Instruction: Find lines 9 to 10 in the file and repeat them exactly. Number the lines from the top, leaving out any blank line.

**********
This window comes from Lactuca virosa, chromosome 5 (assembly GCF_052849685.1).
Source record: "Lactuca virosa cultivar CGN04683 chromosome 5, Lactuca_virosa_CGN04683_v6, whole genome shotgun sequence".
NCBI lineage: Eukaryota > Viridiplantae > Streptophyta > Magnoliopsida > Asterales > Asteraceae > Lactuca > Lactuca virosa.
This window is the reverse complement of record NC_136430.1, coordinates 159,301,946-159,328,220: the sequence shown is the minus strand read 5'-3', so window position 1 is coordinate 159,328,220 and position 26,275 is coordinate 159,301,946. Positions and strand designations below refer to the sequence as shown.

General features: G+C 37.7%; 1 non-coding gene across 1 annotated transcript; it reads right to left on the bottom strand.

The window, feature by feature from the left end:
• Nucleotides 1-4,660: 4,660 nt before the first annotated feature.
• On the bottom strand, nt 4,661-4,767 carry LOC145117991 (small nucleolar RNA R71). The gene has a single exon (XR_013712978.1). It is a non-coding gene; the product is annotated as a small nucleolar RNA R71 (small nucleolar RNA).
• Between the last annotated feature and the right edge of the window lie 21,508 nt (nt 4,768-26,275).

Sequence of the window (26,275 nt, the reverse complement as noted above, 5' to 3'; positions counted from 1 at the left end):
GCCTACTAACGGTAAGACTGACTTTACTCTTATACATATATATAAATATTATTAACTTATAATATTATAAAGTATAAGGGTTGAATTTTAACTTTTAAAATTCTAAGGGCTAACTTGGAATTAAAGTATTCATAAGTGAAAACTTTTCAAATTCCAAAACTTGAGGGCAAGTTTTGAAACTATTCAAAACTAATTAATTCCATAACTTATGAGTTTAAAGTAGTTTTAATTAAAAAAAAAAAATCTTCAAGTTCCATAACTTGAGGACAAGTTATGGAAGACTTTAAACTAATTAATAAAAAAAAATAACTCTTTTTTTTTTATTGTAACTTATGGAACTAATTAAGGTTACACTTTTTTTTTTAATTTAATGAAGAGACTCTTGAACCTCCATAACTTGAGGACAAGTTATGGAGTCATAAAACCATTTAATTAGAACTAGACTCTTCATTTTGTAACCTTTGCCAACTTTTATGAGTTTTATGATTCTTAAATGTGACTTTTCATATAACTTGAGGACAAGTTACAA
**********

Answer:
• Between the last annotated feature and the right edge of the window lie 21,508 nt (nt 4,768-26,275).

Sequence of the window (26,275 nt, the reverse complement as noted above, 5' to 3'; positions counted from 1 at the left end):